Prof. Deeana Klepper

Hildegard of Bingen, Earth
twelfth century


All students should familiarize themselves with the College of Arts and Sciences Academic Conduct Code and adhere to it. Please see also my plagiarism policy





























This course explores the variety and evolution of Christian beliefs and practices in medieval Europe from the fifth century CE (emergence of distinctive Latin and Greek Christianities) through the early sixteenth century (Reformation) within and outside formal Church structures. We will read and analyze primary sources on diverse topics including the conversion of Europe and religious acculturation of pagan peoples, the power and appeal of Christian saints, Christian kingship and notions of appropriate Christian power, monastic, scholastic, and lay piety, pilgrimage and Crusade, dissent and institutional response, the relationship to those outside the faith, religious developments in the fifteenth century and Protestant and Catholic divergence. 

Required Texts:

• Kevin Madigan, Medieval Christianity (Yale University Press, 2015) 978-0-300-15872-4

• Pauline Matarasso, trans., The Quest of the Holy Grail (Penguin Classics, 1969) 978-0140442205

Also: a set of readings available in pdf format on a blackboard site and a number of internet documents, linked to the syllabus here

Please bring reading materials to class on the day(s) they are assigned, including printouts of web documents or a device for viewing them.

Course Requirements for RN 307

Students are expected to attend and participate in every class. All reading is to be completed before the class for which it is assigned. Written work for the class will include three analytical papers and a ten-to twelve-page research paper on an approved topic within the field of medieval Christianity. The grading for the course will be as follows: 30% for class participation, 15% for each of the short papers, and 25% for the research paper. The class participation grade will be based on attendance, participation in discussion, and the level of preparedness and involvement in the course.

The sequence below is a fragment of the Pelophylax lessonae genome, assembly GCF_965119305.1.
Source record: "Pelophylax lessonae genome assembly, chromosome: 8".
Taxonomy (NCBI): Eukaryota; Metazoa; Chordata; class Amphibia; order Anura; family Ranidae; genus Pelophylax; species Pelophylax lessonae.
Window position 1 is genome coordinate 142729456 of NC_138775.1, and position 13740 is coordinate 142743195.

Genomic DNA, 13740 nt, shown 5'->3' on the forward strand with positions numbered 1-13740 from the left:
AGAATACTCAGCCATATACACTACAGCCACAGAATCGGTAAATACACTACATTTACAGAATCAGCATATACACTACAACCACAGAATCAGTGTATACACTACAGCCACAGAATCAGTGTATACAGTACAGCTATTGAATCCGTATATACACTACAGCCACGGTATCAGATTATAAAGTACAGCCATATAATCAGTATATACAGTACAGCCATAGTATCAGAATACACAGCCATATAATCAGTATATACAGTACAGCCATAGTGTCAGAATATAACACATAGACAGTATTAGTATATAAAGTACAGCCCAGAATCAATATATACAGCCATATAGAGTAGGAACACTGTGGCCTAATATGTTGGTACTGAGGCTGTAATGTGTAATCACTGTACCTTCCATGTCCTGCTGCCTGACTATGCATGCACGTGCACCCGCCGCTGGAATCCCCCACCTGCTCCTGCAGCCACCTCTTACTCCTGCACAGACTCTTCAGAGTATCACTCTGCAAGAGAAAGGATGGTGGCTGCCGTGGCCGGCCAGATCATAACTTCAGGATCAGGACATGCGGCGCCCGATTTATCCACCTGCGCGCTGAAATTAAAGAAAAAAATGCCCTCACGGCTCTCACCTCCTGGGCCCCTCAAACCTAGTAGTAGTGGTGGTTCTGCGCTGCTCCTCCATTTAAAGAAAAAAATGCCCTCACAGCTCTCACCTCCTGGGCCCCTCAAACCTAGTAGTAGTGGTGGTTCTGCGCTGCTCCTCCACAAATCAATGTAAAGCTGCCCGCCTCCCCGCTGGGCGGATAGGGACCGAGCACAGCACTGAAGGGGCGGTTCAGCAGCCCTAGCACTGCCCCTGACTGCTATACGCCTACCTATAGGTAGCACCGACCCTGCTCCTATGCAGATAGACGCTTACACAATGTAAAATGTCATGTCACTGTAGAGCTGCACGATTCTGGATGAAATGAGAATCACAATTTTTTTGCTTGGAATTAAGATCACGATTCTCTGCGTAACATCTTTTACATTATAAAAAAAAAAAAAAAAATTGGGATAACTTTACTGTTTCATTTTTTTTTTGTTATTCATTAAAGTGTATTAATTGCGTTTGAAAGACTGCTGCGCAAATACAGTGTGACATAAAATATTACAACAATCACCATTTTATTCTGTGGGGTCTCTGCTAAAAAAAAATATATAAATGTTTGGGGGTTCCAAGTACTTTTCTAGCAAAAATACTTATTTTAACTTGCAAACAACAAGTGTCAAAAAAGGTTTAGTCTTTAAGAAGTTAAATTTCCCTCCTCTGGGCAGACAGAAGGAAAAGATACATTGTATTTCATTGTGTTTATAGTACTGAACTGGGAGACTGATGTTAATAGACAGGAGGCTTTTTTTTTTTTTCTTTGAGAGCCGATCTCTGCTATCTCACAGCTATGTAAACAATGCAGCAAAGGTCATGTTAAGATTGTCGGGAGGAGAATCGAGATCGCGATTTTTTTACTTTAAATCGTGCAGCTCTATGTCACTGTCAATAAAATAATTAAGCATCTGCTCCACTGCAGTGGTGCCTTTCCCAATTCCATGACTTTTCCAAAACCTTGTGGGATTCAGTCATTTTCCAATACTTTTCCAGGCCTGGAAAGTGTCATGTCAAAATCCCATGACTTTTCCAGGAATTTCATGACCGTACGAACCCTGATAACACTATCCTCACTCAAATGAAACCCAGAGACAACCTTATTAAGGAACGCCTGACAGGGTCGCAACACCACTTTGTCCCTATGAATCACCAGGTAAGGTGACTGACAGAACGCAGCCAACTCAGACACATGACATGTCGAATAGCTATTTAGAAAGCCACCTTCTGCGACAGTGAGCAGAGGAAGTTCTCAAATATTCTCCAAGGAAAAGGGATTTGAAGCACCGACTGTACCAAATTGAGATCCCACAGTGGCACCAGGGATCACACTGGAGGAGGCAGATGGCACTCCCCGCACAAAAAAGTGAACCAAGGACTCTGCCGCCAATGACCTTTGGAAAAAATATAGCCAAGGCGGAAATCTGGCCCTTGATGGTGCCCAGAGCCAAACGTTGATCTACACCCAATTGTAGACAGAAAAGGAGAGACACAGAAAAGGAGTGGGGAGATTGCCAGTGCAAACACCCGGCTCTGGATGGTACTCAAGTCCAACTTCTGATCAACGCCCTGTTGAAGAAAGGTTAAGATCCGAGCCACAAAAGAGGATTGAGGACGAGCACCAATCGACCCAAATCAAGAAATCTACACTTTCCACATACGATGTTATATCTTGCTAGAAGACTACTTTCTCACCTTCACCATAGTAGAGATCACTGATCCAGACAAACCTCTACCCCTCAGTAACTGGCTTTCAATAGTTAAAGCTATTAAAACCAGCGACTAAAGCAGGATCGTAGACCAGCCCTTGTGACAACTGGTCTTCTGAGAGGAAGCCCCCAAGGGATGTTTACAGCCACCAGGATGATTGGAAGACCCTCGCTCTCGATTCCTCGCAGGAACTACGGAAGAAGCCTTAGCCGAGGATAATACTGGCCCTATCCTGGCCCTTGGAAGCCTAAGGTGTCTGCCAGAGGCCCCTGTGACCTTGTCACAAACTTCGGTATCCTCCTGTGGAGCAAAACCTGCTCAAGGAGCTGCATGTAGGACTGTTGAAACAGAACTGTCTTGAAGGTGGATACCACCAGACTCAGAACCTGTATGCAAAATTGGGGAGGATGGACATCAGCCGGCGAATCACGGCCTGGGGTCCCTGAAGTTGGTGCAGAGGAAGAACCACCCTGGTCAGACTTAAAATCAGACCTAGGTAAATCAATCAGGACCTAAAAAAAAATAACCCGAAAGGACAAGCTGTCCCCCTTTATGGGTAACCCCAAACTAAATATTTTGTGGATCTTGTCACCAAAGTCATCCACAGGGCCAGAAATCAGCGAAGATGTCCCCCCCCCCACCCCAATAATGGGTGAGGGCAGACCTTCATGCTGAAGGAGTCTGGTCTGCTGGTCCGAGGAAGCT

If you know that you will miss class because you are sick or are away from school for an emergency, please try to let me know ahead of time, if possible, via phone or e-mail.  More than three unapproved absences during the semester may result in a lowered overall grade in addition to an unsatisfactory class participation grade.

Course Requirements for RN 607 & STH TX 817

In addition to mastering the material required of undergraduates, graduate students are also expected to familiarize themselves with current scholarship in the field of medieval Christianity and to develop a critical understanding of the relevant issues in scholarship. Additional reading for graduate students includes the following two articles and any three books from the graduate reading list.

John Van Engen, "The Christian Middle Ages as an Historiographical Problem," American Historical Review 91 (1986), 519-52 (access on line via JSTOR) and Van Engen, "The Future of Medieval Church History" Church History 71 (2002), 492-522 (also available on JSTOR).

Graduate students will write three- to four-page reviews of the three additional books and will be asked to make brief (5-10 minute) presentations to the class summarizing the work and placing it within the context of the general course syllabus. In lieu of the undergraduate research paper, graduate students will write a twelve- to fifteen-page bibliographic review essay examining the state of scholarship on a topic chosen in consultation with the instructor. Graduate students will also be responsible for the three analytical papers, which will be judged by a standard appropriate to graduate level work.



Week I Reconstructing Medieval Christianity
9/3 First class

Week II The Legacy of Antiquity and the Conversion of Europe